The Future is Non-Profit Science and Enviro Journalism
On last week's announcement that CNN is shifting the focus and form of its science coverage, I am going to be posting what is a very different interpretation than the predictable laments from various bloggers. But, for now, the CNN announcement also directs attention towards what I believe is the future of science and environmental journalism. As I wrote last February and have discussed at various venues:
The future will be online, in film, and/or multi-media, merging reporting with synthesis, analysis, personal narrative, and opinion. The goals will be to inform but also to persuade and to mobilize. And most importantly, it will be non-profit, sponsored by universities, museums, think tanks, foundations, professional societies such as AAAS, or government affiliated organizations such as NSF or the National Academies.
On that note, CJR's Curtis Brainard provides details today on Climate Central, the recently launched news collaboration between journalists and scientists, sponsored by Princeton University. An objective of the initiative is to syndicate stories to local TV news outlets, an important way to broaden the audience for climate change.
As I suggest in a quote from the Brainard article, we should think of non-profit media as an integral part of the infrastructure that local communities need to adapt to climate change. A community without a quality source of climate coverage--packaged in a way that is accessible and relevant to most members of that community--will be ill prepared to deal with climate change moving forward.
Just as importantly, new media initiatives on climate change should not be a guessing game, they need to be based on research about what information the broader public needs about the issue and how that information can be structured in a way that is understandable, interesting, and personally meaningful.
I will have more on this topic in the upcoming post analyzing CNN's shift in form and focus for its science coverage. For New York-area readers, this is likely to be a topic of discussion at a panel I will be on in February at the American Museum of Natural History. Details below.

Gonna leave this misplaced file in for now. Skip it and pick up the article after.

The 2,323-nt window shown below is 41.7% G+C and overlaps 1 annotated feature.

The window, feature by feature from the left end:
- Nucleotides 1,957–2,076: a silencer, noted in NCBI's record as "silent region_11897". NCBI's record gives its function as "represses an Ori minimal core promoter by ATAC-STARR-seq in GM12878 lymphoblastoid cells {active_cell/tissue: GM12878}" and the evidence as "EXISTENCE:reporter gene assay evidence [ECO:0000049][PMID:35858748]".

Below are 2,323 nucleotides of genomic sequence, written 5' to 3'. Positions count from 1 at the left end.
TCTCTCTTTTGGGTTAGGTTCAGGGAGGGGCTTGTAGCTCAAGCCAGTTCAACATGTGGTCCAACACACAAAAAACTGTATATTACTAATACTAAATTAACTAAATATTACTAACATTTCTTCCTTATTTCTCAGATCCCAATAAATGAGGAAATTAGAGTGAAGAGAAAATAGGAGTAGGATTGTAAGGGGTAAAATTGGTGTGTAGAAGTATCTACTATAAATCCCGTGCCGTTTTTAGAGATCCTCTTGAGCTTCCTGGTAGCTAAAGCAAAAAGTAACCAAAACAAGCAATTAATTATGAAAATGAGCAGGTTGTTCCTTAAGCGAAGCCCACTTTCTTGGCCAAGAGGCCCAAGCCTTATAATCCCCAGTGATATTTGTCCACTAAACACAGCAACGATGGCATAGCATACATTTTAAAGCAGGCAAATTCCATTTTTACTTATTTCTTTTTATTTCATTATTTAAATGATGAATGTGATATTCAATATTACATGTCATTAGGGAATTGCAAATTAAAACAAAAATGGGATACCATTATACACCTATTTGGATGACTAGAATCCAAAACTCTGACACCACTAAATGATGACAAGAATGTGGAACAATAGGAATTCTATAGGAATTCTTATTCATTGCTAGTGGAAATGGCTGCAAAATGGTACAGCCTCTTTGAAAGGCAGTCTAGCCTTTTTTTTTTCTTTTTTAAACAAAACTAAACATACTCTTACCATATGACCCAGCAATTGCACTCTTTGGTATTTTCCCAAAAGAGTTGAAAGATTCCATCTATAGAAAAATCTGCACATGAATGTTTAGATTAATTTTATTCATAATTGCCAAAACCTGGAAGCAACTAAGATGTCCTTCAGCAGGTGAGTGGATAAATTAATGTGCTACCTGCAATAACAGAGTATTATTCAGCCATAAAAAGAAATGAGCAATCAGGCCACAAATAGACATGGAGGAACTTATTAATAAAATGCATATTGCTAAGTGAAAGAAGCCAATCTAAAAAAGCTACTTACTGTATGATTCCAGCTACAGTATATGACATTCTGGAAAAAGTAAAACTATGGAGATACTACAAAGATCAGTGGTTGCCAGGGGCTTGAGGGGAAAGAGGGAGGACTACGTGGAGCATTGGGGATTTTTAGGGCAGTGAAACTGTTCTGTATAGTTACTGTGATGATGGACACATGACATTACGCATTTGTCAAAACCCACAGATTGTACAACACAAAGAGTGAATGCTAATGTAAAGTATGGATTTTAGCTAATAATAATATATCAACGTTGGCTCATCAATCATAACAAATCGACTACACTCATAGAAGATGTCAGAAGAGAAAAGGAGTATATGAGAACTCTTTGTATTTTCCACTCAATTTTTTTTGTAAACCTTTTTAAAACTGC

Reporting on Climate Change: The Media and Public Understanding
* Tuesday, February 10
* 6:30 pm
* Kaufmann Theater, first floor
* $15 ($13.50 Members, students, senior citizens)
* Code: EL021009
Join veteran environmental journalists Bud Ward, The Yale Forum on Climate Change & the Media; Bill Blakemore, ABC News; Diane Hawkins-Cox, CNN; and Andrew Revkin, The New York Times; along with Matthew Nisbet, American University School of Communication, for this timely discussion on the roles of journalism and new media in the reporting of climate change. The shaping and reporting of scientific information is critical to our understanding global warming and its management. The program will be introduced by Michael Novacek, Senior VP and Provost of Science, AMNH.
Jonathan Zimmerman explains why teachers should invite, not censor, tough classroom debates.
- During times of war or national crisis in the U.S., school boards and officials are much more wary about allowing teachers and kids to say what they think.
- If our teachers avoid controversial questions in the classroom, kids won't get the experience they need to know how to engage with difficult questions and with criticism.
- Jonathan Zimmerman argues that controversial issues should be taught in schools as they naturally arise. Otherwise kids will learn from TV news what politics looks like – which is more often a rant than a healthy debate.
Controversial map names CEOs of 100 companies producing 71 percent of the world's greenhouse gas emissions.
- Just 100 companies produce 71 percent of the world's greenhouse gases.
- This map lists their names and locations, and their CEOs.
- The climate crisis may be too complex for these 100 people to solve, but naming and shaming them is a good start.
It marks another milestone in SpaceX's long-standing effort to make spaceflight cheaper.
- SpaceX launched Falcon Heavy into space early Tuesday morning.
- A part of its nosecone – known as a fairing – descended back to Earth using special parachutes.
- A net-outfitted boat in the Atlantic Ocean successfully caught the reusable fairing, likely saving the company millions of dollars.
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